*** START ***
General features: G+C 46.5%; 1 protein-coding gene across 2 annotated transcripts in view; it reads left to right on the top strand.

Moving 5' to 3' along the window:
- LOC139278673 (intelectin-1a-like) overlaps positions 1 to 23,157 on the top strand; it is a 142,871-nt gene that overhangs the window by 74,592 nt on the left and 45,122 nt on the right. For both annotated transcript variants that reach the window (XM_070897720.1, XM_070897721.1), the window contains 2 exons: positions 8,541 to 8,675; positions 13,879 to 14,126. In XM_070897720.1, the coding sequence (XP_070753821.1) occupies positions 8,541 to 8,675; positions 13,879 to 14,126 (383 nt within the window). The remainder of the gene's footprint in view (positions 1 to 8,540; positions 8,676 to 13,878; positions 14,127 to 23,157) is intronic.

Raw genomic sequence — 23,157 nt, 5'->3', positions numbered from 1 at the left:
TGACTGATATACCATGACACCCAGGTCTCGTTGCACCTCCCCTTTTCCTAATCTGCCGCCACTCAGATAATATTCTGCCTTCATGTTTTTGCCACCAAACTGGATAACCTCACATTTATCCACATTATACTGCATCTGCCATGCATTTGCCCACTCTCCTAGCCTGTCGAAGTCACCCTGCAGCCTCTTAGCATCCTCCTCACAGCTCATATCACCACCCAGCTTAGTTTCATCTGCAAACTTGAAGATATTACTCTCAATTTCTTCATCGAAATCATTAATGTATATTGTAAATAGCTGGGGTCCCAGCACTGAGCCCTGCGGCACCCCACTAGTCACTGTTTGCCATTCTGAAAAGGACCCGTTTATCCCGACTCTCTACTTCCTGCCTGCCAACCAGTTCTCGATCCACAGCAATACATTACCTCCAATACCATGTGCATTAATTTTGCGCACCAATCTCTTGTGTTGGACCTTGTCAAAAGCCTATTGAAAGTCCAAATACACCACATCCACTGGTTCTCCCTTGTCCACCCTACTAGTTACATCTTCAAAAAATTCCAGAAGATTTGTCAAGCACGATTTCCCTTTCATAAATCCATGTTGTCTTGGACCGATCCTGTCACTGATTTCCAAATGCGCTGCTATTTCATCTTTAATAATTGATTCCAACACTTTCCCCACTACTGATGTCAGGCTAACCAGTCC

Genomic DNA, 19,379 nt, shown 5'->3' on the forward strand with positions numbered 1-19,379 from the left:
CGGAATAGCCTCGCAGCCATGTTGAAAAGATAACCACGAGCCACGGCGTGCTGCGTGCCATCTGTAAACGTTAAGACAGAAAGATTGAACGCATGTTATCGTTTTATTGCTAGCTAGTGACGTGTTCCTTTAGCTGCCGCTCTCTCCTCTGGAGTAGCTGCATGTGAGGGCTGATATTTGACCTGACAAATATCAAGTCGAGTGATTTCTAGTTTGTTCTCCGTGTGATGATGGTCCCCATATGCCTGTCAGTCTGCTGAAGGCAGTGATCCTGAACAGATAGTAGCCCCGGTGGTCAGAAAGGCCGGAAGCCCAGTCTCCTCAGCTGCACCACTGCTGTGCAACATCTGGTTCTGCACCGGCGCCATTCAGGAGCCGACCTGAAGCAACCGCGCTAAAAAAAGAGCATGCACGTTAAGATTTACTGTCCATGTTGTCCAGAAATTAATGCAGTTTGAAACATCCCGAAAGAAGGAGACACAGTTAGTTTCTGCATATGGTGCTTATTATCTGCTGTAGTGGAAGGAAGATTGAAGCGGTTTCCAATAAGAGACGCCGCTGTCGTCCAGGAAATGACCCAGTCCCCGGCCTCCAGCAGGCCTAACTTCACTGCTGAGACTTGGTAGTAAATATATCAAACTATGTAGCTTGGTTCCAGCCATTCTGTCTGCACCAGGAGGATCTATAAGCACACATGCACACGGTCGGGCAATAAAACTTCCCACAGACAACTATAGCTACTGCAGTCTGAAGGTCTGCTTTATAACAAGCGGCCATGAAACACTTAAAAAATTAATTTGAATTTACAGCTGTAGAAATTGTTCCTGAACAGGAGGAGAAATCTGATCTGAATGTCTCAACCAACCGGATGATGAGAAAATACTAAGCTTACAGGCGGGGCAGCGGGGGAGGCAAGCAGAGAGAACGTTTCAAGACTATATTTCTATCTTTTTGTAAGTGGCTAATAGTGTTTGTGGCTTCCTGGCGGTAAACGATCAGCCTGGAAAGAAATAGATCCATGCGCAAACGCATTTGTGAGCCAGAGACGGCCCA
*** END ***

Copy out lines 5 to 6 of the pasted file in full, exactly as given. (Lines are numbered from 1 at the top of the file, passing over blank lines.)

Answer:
TGACTGATATACCATGACACCCAGGTCTCGTTGCACCTCCCCTTTTCCTAATCTGCCGCCACTCAGATAATATTCTGCCTTCATGTTTTTGCCACCAAACTGGATAACCTCACATTTATCCACATTATACTGCATCTGCCATGCATTTGCCCACTCTCCTAGCCTGTCGAAGTCACCCTGCAGCCTCTTAGCATCCTCCTCACAGCTCATATCACCACCCAGCTTAGTTTCATCTGCAAACTTGAAGATATTACTCTCAATTTCTTCATCGAAATCATTAATGTATATTGTAAATAGCTGGGGTCCCAGCACTGAGCCCTGCGGCACCCCACTAGTCACTGTTTGCCATTCTGAAAAGGACCCGTTTATCCCGACTCTCTACTTCCTGCCTGCCAACCAGTTCTCGATCCACAGCAATACATTACCTCCAATACCATGTGCATTAATTTTGCGCACCAATCTCTTGTGTTGGACCTTGTCAAAAGCCTATTGAAAGTCCAAATACACCACATCCACTGGTTCTCCCTTGTCCACCCTACTAGTTACATCTTCAAAAAATTCCAGAAGATTTGTCAAGCACGATTTCCCTTTCATAAATCCATGTTGTCTTGGACCGATCCTGTCACTGATTTCCAAATGCGCTGCTATTTCATCTTTAATAATTGATTCCAACACTTTCCCCACTACTGATGTCAGGCTAACCAGTCC

Genomic DNA, 19,379 nt, shown 5'->3' on the forward strand with positions numbered 1-19,379 from the left: